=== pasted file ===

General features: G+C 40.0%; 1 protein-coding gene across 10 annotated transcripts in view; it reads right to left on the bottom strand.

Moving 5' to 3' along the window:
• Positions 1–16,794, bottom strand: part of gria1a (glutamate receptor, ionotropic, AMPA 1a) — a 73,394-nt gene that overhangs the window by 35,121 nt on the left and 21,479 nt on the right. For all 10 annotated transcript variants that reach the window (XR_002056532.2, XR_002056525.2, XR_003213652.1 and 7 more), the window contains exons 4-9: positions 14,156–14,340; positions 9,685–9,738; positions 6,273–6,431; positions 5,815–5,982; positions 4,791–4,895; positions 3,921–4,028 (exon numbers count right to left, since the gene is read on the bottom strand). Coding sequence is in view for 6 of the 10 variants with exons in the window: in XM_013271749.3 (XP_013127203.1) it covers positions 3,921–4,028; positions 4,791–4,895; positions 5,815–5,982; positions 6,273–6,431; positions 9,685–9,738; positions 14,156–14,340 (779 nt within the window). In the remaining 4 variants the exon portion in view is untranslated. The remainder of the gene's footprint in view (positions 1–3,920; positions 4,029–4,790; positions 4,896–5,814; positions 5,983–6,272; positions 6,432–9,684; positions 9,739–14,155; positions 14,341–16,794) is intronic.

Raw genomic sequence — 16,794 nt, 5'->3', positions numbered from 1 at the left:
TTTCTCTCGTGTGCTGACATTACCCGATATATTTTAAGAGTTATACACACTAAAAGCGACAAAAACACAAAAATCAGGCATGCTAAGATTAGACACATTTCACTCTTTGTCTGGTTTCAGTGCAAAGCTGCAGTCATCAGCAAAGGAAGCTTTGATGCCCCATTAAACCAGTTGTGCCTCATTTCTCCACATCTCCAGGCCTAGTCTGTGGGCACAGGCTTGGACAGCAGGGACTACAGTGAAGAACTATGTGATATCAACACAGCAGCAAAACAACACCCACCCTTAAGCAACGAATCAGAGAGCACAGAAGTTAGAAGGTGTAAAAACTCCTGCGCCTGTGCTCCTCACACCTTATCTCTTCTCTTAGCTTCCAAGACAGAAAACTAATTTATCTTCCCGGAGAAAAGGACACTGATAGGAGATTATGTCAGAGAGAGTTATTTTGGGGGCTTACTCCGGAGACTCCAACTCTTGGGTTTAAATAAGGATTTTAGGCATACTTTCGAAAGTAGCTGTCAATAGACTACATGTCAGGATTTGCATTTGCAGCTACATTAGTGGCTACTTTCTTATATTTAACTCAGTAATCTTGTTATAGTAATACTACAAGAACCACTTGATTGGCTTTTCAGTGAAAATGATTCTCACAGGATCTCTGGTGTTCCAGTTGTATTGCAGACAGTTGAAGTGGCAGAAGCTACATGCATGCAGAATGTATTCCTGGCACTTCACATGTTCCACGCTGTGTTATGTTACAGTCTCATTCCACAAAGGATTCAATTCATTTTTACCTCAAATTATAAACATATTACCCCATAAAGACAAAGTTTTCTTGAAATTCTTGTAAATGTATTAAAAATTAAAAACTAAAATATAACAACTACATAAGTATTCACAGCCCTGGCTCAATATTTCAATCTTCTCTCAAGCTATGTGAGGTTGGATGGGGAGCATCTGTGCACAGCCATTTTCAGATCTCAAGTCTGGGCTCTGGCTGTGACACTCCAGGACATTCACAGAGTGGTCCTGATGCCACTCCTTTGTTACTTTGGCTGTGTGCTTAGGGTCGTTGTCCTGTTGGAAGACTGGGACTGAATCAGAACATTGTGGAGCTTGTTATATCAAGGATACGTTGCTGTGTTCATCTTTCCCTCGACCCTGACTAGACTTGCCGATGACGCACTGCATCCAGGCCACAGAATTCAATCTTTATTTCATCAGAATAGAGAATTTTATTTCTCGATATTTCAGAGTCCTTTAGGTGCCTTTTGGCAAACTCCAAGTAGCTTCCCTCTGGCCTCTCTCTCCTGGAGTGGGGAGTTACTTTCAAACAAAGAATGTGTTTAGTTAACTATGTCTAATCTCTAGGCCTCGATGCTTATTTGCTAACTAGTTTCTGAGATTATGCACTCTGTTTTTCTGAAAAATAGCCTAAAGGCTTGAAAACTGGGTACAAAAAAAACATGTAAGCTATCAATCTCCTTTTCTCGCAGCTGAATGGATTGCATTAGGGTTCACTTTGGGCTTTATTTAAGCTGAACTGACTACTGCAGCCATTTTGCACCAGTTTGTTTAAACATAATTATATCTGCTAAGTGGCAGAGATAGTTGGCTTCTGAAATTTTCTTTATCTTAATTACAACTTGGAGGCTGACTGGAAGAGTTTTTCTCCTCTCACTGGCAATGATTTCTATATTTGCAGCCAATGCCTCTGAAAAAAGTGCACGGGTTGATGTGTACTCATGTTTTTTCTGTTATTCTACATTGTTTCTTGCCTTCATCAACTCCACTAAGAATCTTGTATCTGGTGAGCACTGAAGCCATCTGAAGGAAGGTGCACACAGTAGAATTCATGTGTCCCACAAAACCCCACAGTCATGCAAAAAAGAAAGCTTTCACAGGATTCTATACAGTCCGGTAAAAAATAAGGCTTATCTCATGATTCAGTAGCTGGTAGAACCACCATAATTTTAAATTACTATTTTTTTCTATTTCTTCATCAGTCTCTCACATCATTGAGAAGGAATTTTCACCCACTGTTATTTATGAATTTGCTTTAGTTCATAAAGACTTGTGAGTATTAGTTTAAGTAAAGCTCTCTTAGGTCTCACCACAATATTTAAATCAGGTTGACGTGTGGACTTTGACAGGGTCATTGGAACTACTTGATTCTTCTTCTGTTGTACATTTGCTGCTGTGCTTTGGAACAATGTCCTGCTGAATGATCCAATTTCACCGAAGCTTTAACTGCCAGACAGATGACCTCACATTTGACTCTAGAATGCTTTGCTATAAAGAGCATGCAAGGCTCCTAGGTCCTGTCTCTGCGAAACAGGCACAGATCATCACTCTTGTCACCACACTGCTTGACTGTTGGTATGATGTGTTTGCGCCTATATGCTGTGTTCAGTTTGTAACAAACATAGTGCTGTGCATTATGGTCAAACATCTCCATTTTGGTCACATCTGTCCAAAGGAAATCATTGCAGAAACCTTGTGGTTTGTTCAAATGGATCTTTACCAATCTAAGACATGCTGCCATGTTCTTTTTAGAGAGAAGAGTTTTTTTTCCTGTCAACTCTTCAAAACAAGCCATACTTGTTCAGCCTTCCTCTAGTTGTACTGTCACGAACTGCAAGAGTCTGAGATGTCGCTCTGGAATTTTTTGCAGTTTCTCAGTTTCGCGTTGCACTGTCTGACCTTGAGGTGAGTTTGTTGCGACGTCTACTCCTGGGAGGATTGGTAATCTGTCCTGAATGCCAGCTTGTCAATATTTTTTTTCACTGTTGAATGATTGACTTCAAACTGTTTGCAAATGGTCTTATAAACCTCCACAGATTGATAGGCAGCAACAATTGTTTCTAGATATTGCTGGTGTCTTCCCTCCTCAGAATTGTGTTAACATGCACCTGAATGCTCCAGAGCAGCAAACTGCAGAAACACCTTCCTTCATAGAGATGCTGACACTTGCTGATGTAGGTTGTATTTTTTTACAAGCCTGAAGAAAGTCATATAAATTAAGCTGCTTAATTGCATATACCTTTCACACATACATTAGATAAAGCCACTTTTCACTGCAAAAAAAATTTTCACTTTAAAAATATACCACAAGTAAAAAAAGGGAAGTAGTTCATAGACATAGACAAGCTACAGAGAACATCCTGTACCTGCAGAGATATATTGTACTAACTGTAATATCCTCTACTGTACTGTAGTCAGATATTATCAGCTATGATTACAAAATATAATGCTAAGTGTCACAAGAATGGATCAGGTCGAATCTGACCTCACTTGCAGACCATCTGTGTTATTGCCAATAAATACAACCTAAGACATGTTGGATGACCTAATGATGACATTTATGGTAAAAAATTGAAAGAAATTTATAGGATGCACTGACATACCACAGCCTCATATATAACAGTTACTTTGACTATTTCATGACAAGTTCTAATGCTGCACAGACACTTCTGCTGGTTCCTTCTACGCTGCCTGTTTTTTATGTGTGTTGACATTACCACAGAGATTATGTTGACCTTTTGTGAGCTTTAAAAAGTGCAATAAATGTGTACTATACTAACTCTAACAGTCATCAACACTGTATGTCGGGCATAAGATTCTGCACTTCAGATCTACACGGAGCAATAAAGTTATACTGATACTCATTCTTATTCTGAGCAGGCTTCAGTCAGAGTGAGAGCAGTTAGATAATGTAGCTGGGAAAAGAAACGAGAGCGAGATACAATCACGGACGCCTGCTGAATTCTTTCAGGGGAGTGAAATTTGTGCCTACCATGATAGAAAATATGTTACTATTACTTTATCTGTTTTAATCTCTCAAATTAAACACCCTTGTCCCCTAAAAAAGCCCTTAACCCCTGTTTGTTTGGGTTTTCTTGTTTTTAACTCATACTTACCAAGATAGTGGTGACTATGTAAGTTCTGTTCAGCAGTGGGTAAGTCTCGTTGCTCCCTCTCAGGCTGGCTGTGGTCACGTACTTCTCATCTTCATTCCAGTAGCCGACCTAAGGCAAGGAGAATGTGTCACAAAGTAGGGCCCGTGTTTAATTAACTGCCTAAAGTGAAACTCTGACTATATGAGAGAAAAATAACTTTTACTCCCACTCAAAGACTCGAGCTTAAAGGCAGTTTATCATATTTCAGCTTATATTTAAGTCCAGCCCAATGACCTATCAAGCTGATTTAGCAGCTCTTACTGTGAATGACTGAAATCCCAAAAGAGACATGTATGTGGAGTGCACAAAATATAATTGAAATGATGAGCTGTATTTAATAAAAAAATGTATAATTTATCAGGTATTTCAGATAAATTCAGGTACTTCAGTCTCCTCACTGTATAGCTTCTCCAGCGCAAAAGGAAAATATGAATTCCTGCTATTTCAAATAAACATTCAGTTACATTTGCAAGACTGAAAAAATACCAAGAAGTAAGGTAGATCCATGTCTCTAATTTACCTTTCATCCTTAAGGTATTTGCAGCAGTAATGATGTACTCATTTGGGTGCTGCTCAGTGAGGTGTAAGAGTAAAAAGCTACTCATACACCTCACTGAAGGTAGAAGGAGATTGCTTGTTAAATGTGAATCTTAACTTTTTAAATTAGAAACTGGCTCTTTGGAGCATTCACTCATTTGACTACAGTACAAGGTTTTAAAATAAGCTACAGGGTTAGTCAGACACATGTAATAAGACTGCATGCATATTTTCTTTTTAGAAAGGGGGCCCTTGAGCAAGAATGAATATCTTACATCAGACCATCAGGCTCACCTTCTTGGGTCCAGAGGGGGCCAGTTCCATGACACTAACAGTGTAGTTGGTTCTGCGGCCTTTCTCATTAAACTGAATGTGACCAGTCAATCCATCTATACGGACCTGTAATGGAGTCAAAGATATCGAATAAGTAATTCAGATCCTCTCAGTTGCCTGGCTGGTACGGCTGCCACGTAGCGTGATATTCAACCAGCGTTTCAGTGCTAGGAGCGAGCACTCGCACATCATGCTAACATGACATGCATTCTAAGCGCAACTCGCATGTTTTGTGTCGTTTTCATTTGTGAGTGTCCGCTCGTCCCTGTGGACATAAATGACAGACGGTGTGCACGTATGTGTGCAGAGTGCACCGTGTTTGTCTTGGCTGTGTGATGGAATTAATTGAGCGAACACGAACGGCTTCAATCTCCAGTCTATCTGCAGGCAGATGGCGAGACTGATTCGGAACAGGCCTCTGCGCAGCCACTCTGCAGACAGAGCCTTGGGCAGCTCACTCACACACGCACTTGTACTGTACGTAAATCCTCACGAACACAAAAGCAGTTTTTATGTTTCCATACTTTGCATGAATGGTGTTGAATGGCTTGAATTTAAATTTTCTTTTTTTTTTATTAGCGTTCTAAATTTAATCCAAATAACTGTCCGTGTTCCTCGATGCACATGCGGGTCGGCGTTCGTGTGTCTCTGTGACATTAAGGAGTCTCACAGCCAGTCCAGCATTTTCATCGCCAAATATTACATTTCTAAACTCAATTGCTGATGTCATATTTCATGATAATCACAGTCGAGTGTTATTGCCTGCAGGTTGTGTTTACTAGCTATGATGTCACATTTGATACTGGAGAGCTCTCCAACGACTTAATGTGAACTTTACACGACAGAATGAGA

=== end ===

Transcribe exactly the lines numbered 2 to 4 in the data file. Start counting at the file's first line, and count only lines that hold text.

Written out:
Moving 5' to 3' along the window:
• Positions 1–16,794, bottom strand: part of gria1a (glutamate receptor, ionotropic, AMPA 1a) — a 73,394-nt gene that overhangs the window by 35,121 nt on the left and 21,479 nt on the right. For all 10 annotated transcript variants that reach the window (XR_002056532.2, XR_002056525.2, XR_003213652.1 and 7 more), the window contains exons 4-9: positions 14,156–14,340; positions 9,685–9,738; positions 6,273–6,431; positions 5,815–5,982; positions 4,791–4,895; positions 3,921–4,028 (exon numbers count right to left, since the gene is read on the bottom strand). Coding sequence is in view for 6 of the 10 variants with exons in the window: in XM_013271749.3 (XP_013127203.1) it covers positions 3,921–4,028; positions 4,791–4,895; positions 5,815–5,982; positions 6,273–6,431; positions 9,685–9,738; positions 14,156–14,340 (779 nt within the window). In the remaining 4 variants the exon portion in view is untranslated. The remainder of the gene's footprint in view (positions 1–3,920; positions 4,029–4,790; positions 4,896–5,814; positions 5,983–6,272; positions 6,432–9,684; positions 9,739–14,155; positions 14,341–16,794) is intronic.

Raw genomic sequence — 16,794 nt, 5'->3', positions numbered from 1 at the left: